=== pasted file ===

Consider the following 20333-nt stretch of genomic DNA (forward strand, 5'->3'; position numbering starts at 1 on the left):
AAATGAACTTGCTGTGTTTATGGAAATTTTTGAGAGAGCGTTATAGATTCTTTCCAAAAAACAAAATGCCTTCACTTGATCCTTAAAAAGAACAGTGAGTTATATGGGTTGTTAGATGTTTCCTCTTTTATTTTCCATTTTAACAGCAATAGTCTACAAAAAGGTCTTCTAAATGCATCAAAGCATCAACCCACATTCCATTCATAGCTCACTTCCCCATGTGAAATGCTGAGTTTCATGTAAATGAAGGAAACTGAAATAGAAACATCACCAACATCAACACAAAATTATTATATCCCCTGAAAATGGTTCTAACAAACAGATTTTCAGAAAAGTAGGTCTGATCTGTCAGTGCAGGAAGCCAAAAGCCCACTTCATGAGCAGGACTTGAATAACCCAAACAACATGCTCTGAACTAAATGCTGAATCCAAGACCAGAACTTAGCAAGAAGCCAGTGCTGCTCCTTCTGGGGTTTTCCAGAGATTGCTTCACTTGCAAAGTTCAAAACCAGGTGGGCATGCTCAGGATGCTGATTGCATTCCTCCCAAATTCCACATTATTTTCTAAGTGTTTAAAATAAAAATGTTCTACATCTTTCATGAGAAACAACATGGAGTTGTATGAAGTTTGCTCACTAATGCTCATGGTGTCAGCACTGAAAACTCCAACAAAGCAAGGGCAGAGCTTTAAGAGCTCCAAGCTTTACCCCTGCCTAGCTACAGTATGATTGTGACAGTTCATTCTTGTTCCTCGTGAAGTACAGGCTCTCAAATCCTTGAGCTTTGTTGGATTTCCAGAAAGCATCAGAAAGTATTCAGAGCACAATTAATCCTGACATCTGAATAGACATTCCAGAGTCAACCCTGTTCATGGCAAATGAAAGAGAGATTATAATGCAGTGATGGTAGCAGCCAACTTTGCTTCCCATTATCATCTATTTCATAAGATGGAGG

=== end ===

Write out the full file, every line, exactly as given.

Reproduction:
Consider the following 20333-nt stretch of genomic DNA (forward strand, 5'->3'; position numbering starts at 1 on the left):
AAATGAACTTGCTGTGTTTATGGAAATTTTTGAGAGAGCGTTATAGATTCTTTCCAAAAAACAAAATGCCTTCACTTGATCCTTAAAAAGAACAGTGAGTTATATGGGTTGTTAGATGTTTCCTCTTTTATTTTCCATTTTAACAGCAATAGTCTACAAAAAGGTCTTCTAAATGCATCAAAGCATCAACCCACATTCCATTCATAGCTCACTTCCCCATGTGAAATGCTGAGTTTCATGTAAATGAAGGAAACTGAAATAGAAACATCACCAACATCAACACAAAATTATTATATCCCCTGAAAATGGTTCTAACAAACAGATTTTCAGAAAAGTAGGTCTGATCTGTCAGTGCAGGAAGCCAAAAGCCCACTTCATGAGCAGGACTTGAATAACCCAAACAACATGCTCTGAACTAAATGCTGAATCCAAGACCAGAACTTAGCAAGAAGCCAGTGCTGCTCCTTCTGGGGTTTTCCAGAGATTGCTTCACTTGCAAAGTTCAAAACCAGGTGGGCATGCTCAGGATGCTGATTGCATTCCTCCCAAATTCCACATTATTTTCTAAGTGTTTAAAATAAAAATGTTCTACATCTTTCATGAGAAACAACATGGAGTTGTATGAAGTTTGCTCACTAATGCTCATGGTGTCAGCACTGAAAACTCCAACAAAGCAAGGGCAGAGCTTTAAGAGCTCCAAGCTTTACCCCTGCCTAGCTACAGTATGATTGTGACAGTTCATTCTTGTTCCTCGTGAAGTACAGGCTCTCAAATCCTTGAGCTTTGTTGGATTTCCAGAAAGCATCAGAAAGTATTCAGAGCACAATTAATCCTGACATCTGAATAGACATTCCAGAGTCAACCCTGTTCATGGCAAATGAAAGAGAGATTATAATGCAGTGATGGTAGCAGCCAACTTTGCTTCCCATTATCATCTATTTCATAAGATGGAGG